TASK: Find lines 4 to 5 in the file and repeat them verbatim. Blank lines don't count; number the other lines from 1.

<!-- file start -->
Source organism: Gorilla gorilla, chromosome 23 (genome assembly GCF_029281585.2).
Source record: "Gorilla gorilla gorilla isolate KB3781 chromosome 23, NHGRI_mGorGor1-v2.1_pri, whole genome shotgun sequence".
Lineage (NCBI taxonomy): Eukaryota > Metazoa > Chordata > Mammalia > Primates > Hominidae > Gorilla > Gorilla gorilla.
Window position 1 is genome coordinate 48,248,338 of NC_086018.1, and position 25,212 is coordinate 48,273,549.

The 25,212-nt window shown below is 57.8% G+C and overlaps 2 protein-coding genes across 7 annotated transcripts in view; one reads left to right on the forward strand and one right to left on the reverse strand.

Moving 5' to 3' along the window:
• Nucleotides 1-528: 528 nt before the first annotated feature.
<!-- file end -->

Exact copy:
Window position 1 is genome coordinate 48,248,338 of NC_086018.1, and position 25,212 is coordinate 48,273,549.

The 25,212-nt window shown below is 57.8% G+C and overlaps 2 protein-coding genes across 7 annotated transcripts in view; one reads left to right on the forward strand and one right to left on the reverse strand.